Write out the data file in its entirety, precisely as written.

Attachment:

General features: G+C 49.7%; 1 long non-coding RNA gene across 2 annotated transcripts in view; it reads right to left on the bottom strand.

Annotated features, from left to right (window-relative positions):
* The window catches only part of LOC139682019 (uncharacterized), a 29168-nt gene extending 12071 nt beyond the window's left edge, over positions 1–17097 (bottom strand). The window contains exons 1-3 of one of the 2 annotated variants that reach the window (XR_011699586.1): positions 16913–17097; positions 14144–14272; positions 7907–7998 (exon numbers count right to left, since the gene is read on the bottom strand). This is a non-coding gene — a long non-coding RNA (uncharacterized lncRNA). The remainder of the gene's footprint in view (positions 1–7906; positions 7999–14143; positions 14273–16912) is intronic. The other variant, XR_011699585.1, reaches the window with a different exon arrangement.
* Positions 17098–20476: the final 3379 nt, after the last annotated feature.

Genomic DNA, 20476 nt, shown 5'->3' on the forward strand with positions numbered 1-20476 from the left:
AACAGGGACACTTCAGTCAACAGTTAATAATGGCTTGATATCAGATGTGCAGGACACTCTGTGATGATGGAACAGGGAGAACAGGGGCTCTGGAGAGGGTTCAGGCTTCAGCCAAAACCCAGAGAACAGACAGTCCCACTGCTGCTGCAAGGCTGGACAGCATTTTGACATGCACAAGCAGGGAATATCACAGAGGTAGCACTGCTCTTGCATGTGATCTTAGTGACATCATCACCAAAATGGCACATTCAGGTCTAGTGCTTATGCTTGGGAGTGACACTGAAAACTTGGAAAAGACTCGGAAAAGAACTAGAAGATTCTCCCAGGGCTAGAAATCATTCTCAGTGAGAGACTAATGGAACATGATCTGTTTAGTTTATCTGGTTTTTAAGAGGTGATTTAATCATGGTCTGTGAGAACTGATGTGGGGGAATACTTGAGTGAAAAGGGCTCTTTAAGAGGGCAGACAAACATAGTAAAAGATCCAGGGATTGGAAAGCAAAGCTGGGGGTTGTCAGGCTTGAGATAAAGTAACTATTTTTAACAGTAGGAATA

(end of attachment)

General features: G+C 49.7%; 1 long non-coding RNA gene across 2 annotated transcripts in view; it reads right to left on the bottom strand.

Annotated features, from left to right (window-relative positions):
* The window catches only part of LOC139682019 (uncharacterized), a 29168-nt gene extending 12071 nt beyond the window's left edge, over positions 1–17097 (bottom strand). The window contains exons 1-3 of one of the 2 annotated variants that reach the window (XR_011699586.1): positions 16913–17097; positions 14144–14272; positions 7907–7998 (exon numbers count right to left, since the gene is read on the bottom strand). This is a non-coding gene — a long non-coding RNA (uncharacterized lncRNA). The remainder of the gene's footprint in view (positions 1–7906; positions 7999–14143; positions 14273–16912) is intronic. The other variant, XR_011699585.1, reaches the window with a different exon arrangement.
* Positions 17098–20476: the final 3379 nt, after the last annotated feature.

Genomic DNA, 20476 nt, shown 5'->3' on the forward strand with positions numbered 1-20476 from the left:
AACAGGGACACTTCAGTCAACAGTTAATAATGGCTTGATATCAGATGTGCAGGACACTCTGTGATGATGGAACAGGGAGAACAGGGGCTCTGGAGAGGGTTCAGGCTTCAGCCAAAACCCAGAGAACAGACAGTCCCACTGCTGCTGCAAGGCTGGACAGCATTTTGACATGCACAAGCAGGGAATATCACAGAGGTAGCACTGCTCTTGCATGTGATCTTAGTGACATCATCACCAAAATGGCACATTCAGGTCTAGTGCTTATGCTTGGGAGTGACACTGAAAACTTGGAAAAGACTCGGAAAAGAACTAGAAGATTCTCCCAGGGCTAGAAATCATTCTCAGTGAGAGACTAATGGAACATGATCTGTTTAGTTTATCTGGTTTTTAAGAGGTGATTTAATCATGGTCTGTGAGAACTGATGTGGGGGAATACTTGAGTGAAAAGGGCTCTTTAAGAGGGCAGACAAACATAGTAAAAGATCCAGGGATTGGAAAGCAAAGCTGGGGGTTGTCAGGCTTGAGATAAAGTAACTATTTTTAACAGTAGGAATA